Not just good lookers: putting peppers and their hotter cousins chillies on the menu can actually raise your spirits; no wonder they’re addictive, says Clarissa Hyman


Fiesta-bright bell peppers are the mariachi bands of the fruit and veg counter. Fire-engine red, canary yellow, blazing orange and rainforest green, they infuse any dish with party spirit. The trafficlight packs are the first rung on the heat ladder to a sweet sun-ripened heaven – or a spicy chilli inferno.

Glossy peppers give vibrancy to Mediterranean cooking. They are among the most versatile of kitchen ingredients. They can be fried, roasted, baked or grilled, and can also be eaten raw, diced and sliced, although some find that green bell peppers are bitter. Smoky Italian pepper salads marinated in oil are delicious, the skins grilled until charred then rubbed off, a simple act of kitchen magic that transforms their texture and flavour. Cooked and puréed, they release lightly honeyed juices that create vibrant soups and sauces. Ratatouille, caponata, peperonata and other southern dishes depend on sweet peppers, and their squarish shape makes them ideal for stuffing with rice and meat.

Tapering sweet peppers, such as the ramiro, also have a particularly fine flavour and are now more widely available than ever, while grow-it-yourself enthusiasts can cultivate bell peppers under cover: the unicorn has the classic bell shape, and the jingle bells, despite its wintry name, yields mini-fruit throughout the summer and autumn.

Both peppers and chillies are at different ends of the capsicum family of plants that originate in Central and South America. These pungent fruits (not vegetables) will add kick-ass spice to bland dishes, and when Spanish and Portuguese explorers brought them to Europe in the 1490s they became hugely popular, such was the desire to find a substitute for costly peppercorns. In Britain they were regarded as an exotic rarity: the word ‘chilli’, in particular, gave rise to considerable misunderstanding, as Becky Sharp found to her cost in Thackeray’s Vanity Fair, set in the early 19th-century, when she blithely popped one in her mouth assuming it to be cool and refreshing. Big mistake.

Once exported around the world, they were integrated into national cuisines. It is hard to imagine a curry without their spark, a North African harissa or Provençale rouille without their zing, a Jamaican jerk chicken without a chilli kick. This ubiquity stems from their diversity. Peppers and chillies come in many shades, including chocolate-brown and purple, and range in size, texture and shape – and, of course, heat intensity. The rule is the smaller, the hotter. Colour is no guide when it comes to packing a punch; red chillies are not necessarily hotter than green ones. Red, in both peppers and chillies, simply indicates ripeness and a greater sugar content. Those that look mild can be blistering.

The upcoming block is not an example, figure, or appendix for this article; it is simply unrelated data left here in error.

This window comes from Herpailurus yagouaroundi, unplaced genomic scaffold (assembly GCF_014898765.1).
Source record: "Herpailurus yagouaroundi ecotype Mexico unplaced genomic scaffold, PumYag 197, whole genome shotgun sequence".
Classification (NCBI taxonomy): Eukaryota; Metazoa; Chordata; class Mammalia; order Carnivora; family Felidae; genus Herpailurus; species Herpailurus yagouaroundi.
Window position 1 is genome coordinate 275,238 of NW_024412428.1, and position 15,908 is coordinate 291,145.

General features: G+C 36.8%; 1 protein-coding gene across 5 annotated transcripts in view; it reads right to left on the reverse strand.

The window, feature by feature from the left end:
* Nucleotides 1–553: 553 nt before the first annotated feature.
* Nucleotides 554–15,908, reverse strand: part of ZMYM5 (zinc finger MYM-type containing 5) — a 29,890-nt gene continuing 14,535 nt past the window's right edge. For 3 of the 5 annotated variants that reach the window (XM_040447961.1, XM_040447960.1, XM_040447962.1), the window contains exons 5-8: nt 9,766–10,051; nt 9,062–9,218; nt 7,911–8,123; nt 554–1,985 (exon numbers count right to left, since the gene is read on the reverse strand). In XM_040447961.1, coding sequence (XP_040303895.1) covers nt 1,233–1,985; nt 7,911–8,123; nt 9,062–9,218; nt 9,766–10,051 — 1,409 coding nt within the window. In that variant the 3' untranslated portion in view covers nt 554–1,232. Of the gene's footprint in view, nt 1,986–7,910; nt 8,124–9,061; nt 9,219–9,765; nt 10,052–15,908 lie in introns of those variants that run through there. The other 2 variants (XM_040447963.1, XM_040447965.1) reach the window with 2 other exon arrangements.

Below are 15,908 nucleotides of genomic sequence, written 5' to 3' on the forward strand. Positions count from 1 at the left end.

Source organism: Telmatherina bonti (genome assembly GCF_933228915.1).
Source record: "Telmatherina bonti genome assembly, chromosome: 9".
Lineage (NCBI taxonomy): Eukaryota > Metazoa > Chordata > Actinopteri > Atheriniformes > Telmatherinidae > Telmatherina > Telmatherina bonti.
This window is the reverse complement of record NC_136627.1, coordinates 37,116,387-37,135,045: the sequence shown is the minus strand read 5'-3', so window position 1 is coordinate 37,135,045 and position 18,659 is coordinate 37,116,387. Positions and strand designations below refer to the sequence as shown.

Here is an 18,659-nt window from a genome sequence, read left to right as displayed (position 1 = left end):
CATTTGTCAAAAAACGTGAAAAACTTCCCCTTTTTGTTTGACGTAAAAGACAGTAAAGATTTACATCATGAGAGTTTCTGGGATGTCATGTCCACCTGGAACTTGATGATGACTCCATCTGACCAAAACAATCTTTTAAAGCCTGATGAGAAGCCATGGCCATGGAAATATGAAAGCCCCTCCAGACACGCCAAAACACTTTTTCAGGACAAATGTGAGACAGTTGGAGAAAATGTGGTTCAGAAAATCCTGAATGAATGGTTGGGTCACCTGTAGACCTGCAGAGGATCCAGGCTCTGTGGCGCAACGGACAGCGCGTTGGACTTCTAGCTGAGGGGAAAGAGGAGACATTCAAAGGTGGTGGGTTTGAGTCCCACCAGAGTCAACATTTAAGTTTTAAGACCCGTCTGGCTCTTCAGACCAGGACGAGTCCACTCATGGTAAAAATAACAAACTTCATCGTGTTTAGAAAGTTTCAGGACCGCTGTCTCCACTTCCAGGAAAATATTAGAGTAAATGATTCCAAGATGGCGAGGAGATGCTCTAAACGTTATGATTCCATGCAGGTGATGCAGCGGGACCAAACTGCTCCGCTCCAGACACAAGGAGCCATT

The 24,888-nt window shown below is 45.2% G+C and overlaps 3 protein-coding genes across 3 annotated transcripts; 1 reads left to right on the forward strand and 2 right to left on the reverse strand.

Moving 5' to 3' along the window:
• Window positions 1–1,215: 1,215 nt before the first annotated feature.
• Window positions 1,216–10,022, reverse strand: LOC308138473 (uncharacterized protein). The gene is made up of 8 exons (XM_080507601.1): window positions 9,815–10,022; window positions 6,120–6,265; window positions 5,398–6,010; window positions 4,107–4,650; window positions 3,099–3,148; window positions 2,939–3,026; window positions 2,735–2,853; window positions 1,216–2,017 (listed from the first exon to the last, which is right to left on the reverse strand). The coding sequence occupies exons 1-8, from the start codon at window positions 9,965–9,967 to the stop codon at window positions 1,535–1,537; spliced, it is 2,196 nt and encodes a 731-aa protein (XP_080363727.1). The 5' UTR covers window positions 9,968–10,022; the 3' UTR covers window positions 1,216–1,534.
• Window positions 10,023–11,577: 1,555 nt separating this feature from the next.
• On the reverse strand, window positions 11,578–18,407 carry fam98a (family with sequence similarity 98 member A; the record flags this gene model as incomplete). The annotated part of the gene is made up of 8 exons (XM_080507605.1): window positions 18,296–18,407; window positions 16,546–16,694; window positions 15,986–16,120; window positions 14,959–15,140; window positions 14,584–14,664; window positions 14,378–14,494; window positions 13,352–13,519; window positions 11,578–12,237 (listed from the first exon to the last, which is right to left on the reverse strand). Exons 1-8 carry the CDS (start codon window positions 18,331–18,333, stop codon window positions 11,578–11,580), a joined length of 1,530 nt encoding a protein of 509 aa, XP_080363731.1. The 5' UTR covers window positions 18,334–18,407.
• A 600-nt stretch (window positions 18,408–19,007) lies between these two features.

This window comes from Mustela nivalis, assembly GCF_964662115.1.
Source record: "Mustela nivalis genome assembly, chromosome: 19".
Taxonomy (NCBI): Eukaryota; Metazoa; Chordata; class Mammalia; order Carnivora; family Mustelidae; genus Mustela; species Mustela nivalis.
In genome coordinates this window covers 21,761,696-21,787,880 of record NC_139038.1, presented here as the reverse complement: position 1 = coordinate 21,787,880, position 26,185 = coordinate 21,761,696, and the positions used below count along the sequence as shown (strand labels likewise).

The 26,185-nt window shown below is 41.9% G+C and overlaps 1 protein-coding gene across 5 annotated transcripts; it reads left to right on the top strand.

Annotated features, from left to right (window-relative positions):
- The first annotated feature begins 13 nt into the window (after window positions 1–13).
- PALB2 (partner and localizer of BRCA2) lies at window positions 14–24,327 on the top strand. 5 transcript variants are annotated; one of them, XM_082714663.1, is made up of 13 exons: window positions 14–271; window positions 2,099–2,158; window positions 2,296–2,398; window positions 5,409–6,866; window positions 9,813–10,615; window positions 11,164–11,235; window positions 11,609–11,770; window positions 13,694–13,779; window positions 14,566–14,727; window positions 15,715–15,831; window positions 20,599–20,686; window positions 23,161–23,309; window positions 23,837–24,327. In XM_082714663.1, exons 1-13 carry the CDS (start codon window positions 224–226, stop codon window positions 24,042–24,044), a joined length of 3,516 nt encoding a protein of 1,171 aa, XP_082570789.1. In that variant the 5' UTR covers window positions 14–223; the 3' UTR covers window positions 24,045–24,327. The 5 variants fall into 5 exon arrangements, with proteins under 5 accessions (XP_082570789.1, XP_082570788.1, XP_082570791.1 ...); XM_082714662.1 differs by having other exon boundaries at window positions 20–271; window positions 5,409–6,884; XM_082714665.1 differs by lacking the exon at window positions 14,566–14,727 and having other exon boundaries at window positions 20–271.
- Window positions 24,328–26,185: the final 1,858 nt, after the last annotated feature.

Their heat is measured in Scoville units; sweet bell peppers score zero, while bird’s eye and tabasco chillies raise the temperature past 30,000. But peppers don’t need to be hot, nor do you have to undergo trial by fire to eat them. Appreciate, rather, the warmth and spice they add to dishes, their tropical flavour, zesty accent or rich complexity. Add thin-skinned Anaheims to stews and salsas, or stuff sweet red romanos with meat or cheese. The mild poblano, small and dark green, is excellent for roasting or grilling whole.

One of the hottest finds of the year has been the jalapeño poppers at El Camion in Soho. These crisply coated, deep-fried, cream cheese-stuffed little peppers have become a signature snack for the bright young tortilla chips who salsa down to this trendy subterranean Mexican cantina. Crunchy and tender, the filling erupts into your mouth at the first bite.

El Camion’s snack is just the latest discovery in the world of peppers, which can still yield surprises more than 500 years after these versatile fruits reached Europe. Peppers will continue to entice culinary adventurers to dry, grind, smoke, stuff or pickle them in pursuit of new flavours, and draw the brave (or foolhardy) to the fiery summit of the Scoville scale.


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